16:10 GMT15 January 2021
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    Following a bid to turn "a new page" in relations with the Saudi-led coalition, Yemen's former president Saleh was killed yesterday by the Houthis - his allies during the 2015-2016 struggle against the coalition. Speaking to Sputnik, politicians and observers from Yemen and Saudi Arabia shared their views on what will happen next in the country.

    Former Yemeni president Ali Abdullah Saleh "killed himself when he openly announced that he had taken the side of the enemy," said Ahmed Hamid, spokesman for Ansar Allah, an official name for the Islamic religious-political Houthi movement.

    "He trained armed groups in the south of the country who were supposed to conduct hostile missions," Hamid told Sputnik Arabic. "We learned all his plans with all the details and told him about it. However, he did not change his mind and said that the people would follow him."

    'Yemen to Become More Stable and Secure Without Saleh'

    According to the representatives of the Houthis, Saleh's murder was by no means revenge while the striking resemblance of his death to that of Libyan leader Muammar Gaddafi is a "pure coincidence." If he had not resisted, he would have been brought to justice, they insist.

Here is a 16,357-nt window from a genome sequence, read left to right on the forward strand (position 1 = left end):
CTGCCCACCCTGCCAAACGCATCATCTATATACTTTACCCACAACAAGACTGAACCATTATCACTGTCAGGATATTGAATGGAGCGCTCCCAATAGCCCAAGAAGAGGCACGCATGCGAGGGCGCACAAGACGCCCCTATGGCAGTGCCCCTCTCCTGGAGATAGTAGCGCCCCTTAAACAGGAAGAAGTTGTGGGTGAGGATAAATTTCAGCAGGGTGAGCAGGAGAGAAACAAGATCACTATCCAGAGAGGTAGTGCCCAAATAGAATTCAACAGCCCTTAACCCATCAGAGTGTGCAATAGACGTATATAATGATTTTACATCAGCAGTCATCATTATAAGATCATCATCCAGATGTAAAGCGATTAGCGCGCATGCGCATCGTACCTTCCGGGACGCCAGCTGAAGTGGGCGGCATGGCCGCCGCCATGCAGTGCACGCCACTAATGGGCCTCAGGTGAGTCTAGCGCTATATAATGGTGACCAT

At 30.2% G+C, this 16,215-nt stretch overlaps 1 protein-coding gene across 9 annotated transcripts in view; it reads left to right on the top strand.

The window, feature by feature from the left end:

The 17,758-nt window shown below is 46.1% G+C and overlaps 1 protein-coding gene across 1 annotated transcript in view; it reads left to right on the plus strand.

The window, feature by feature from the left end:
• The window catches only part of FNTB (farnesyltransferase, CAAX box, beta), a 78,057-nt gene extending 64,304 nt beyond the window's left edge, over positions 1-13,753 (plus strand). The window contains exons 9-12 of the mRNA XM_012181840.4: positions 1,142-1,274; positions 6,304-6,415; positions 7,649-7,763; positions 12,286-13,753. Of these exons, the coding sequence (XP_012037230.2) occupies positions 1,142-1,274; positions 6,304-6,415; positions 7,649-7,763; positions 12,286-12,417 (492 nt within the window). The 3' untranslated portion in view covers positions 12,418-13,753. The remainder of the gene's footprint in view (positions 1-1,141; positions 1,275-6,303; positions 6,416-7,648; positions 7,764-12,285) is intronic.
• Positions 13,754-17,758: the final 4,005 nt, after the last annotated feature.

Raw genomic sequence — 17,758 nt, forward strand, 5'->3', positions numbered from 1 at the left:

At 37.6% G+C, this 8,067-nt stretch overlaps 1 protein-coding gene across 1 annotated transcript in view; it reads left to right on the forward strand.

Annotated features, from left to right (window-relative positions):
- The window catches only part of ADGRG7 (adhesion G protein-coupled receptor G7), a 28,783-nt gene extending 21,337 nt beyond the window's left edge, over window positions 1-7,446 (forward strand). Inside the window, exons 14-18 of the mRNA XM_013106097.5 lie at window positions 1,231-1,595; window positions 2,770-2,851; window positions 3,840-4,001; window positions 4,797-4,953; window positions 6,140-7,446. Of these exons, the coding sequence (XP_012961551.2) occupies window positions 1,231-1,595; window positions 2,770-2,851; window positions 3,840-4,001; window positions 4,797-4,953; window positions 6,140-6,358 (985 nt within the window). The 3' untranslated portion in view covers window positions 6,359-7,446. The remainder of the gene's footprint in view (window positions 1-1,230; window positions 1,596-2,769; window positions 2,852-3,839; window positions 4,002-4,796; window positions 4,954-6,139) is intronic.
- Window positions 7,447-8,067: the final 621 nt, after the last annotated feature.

Hamid believes that, after Saleh's death, Yemen will become more stable and secure while at the political level there will be more transparency and a better understanding of what is happening.

    The Ansar Allah spokesman said that the General People's Congress, a Yemeni nationalist political party which had been chaired by Saleh for 40 years, "welcomes cooperation" with the Houthis, because "they did not declare war on [Ansar Allah], this was done by the head of the party, who met his death a few days after his statement."

    In a Saturday speech, Saleh stated that he was ready to turn "a new page" in relations with the Saudi-led coalition that has been at war against the Houthis since 2015. On Sunday, Saleh severed ties with his former allies — the Houthi rebels — and announced that Yemen "has to be saved from the madness" of the Ansar Allah movement.

    'The Houthis Settled Old Scores With Saleh'

    According to Yemeni political scientist Fuad Masad, the General People's Congress is likely to refrain from taking any steps and will wait until the situation clarifies.

    Masad called upon the party's leadership in Sanaa not to succumb to provocation. He believes that the murder of Saleh could trigger the creation of new anti-Houthi coalitions both inside the country and beyond.

    "Saleh was assassinated not only for his betrayal, as the Houthis say," Masad told Sputnik. "They settled an old score: It was Abdullah Saleh who killed their leader Hussein Badreddin al-Houthi while being the president. The Houthis did not forget this and as soon as they saw an opportunity, they declared the split and murdered Saleh."

    Alleged body of Yemen's former President Ali Abdullah Saleh
    Alleged body of Yemen's former President Ali Abdullah Saleh

    'Assassination of Saleh Will Lead to New Clashes, Protracted Crisis'